Tina Jourdain demonstrates pulse oximetry to remote patients.

We are living in an extraordinary time, a time of great changes. Some of those changes are political, some are social, some are technological, and all are interrelated. Electronic technology is advancing at a breathtaking pace and is bringing new and exciting possibilities to all areas of health care. Could we use technology, electronic communications, to provide pulmonary rehabilitation (PR) to patients?

Pulmonary rehabilitation is, for the most part, currently provided in an outpatient setting. Patients come to a program facility, usually hospital-based or hospital-supported, for a series of visits over several weeks. These visits provide the chronic respiratory disease patient with two things, both vital to improving their health. First, PR provides training for a much clearer understanding of their disease and how to handle it, ie, self-management. Second, PR provides individualized progressive exercise that puts the patient on a pathway to a lifetime home exercise plan.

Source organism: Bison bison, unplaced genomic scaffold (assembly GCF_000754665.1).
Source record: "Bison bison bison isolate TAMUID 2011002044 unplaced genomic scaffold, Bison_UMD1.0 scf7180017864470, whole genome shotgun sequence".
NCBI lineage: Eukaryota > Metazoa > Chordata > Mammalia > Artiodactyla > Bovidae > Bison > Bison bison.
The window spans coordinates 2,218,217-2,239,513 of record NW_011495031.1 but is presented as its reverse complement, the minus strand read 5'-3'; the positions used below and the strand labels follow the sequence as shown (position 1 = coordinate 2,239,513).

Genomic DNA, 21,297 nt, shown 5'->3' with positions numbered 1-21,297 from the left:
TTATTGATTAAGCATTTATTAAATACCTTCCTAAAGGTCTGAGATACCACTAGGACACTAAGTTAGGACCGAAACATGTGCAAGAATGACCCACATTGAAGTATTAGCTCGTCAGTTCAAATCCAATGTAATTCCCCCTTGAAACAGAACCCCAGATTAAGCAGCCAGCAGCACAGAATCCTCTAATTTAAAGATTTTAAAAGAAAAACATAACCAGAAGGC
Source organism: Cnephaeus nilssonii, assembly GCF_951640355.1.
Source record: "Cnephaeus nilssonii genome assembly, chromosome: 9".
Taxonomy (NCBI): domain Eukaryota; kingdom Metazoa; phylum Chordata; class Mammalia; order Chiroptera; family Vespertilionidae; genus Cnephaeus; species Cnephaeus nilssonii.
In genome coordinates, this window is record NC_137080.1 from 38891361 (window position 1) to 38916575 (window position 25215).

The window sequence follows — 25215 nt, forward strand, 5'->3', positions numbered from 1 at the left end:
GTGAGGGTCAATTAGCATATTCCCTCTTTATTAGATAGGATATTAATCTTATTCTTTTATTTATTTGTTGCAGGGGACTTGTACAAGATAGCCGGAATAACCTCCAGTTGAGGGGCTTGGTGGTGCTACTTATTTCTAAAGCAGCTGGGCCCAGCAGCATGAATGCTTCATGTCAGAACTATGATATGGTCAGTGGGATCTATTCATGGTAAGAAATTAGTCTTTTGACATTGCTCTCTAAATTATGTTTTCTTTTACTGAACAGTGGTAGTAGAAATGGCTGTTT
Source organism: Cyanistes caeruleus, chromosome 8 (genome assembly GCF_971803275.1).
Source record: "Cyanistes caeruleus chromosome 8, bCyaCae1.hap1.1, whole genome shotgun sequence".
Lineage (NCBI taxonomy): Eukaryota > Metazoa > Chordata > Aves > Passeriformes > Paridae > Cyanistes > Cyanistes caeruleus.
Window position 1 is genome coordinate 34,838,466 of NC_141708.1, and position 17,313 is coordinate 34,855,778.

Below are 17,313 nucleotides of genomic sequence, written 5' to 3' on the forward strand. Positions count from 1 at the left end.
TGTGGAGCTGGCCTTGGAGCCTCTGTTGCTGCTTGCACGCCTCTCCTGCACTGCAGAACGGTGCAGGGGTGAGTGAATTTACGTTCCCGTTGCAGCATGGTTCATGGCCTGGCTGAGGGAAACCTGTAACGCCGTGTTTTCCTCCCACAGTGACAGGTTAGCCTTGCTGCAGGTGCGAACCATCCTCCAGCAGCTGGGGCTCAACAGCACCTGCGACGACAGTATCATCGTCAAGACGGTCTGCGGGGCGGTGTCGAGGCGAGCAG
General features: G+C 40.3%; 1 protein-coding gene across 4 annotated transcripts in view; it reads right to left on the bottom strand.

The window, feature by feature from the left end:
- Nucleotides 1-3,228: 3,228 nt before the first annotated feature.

The efficacy and value of PR are no longer in dispute. The last 2 decades have seen an accumulation of scientific literature that clearly demonstrates the benefits. The American Thoracic Society/European Respiratory Society Statement on Pulmonary Rehabilitation says it well1: “Evidence-based support for pulmonary rehabilitation in the management of patients with chronic respiratory disease has grown tremendously, and this comprehensive intervention has been clearly demonstrated to reduce dyspnea, increase exercise performance, and improve health-related quality of life (HRQL). Furthermore, an emerging literature is beginning to reveal its effectiveness in reducing health care costs.”